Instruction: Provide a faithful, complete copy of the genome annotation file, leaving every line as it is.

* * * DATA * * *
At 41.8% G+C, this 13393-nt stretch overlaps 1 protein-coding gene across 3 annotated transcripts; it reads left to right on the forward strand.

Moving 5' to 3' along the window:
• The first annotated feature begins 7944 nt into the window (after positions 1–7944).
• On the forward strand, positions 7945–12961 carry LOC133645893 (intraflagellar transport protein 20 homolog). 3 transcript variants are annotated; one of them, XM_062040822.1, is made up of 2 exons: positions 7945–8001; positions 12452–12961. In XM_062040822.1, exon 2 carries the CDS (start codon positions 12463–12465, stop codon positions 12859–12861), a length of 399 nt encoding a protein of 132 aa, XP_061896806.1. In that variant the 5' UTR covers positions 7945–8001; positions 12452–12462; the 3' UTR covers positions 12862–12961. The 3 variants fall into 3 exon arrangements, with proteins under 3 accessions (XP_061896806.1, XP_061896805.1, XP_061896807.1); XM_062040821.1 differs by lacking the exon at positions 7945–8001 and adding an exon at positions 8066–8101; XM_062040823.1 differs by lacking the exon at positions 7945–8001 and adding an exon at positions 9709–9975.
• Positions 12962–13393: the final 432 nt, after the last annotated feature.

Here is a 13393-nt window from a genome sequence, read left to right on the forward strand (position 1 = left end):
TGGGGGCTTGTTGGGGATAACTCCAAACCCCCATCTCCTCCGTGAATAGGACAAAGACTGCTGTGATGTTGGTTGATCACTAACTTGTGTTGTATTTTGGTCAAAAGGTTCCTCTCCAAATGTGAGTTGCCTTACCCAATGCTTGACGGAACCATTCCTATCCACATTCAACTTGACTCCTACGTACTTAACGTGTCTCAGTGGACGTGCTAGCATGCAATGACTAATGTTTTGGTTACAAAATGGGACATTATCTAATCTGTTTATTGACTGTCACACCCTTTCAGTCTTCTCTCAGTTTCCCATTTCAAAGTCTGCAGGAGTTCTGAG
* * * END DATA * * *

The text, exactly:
At 41.8% G+C, this 13393-nt stretch overlaps 1 protein-coding gene across 3 annotated transcripts; it reads left to right on the forward strand.

Moving 5' to 3' along the window:
• The first annotated feature begins 7944 nt into the window (after positions 1–7944).
• On the forward strand, positions 7945–12961 carry LOC133645893 (intraflagellar transport protein 20 homolog). 3 transcript variants are annotated; one of them, XM_062040822.1, is made up of 2 exons: positions 7945–8001; positions 12452–12961. In XM_062040822.1, exon 2 carries the CDS (start codon positions 12463–12465, stop codon positions 12859–12861), a length of 399 nt encoding a protein of 132 aa, XP_061896806.1. In that variant the 5' UTR covers positions 7945–8001; positions 12452–12462; the 3' UTR covers positions 12862–12961. The 3 variants fall into 3 exon arrangements, with proteins under 3 accessions (XP_061896806.1, XP_061896805.1, XP_061896807.1); XM_062040821.1 differs by lacking the exon at positions 7945–8001 and adding an exon at positions 8066–8101; XM_062040823.1 differs by lacking the exon at positions 7945–8001 and adding an exon at positions 9709–9975.
• Positions 12962–13393: the final 432 nt, after the last annotated feature.

Here is a 13393-nt window from a genome sequence, read left to right on the forward strand (position 1 = left end):
TGGGGGCTTGTTGGGGATAACTCCAAACCCCCATCTCCTCCGTGAATAGGACAAAGACTGCTGTGATGTTGGTTGATCACTAACTTGTGTTGTATTTTGGTCAAAAGGTTCCTCTCCAAATGTGAGTTGCCTTACCCAATGCTTGACGGAACCATTCCTATCCACATTCAACTTGACTCCTACGTACTTAACGTGTCTCAGTGGACGTGCTAGCATGCAATGACTAATGTTTTGGTTACAAAATGGGACATTATCTAATCTGTTTATTGACTGTCACACCCTTTCAGTCTTCTCTCAGTTTCCCATTTCAAAGTCTGCAGGAGTTCTGAG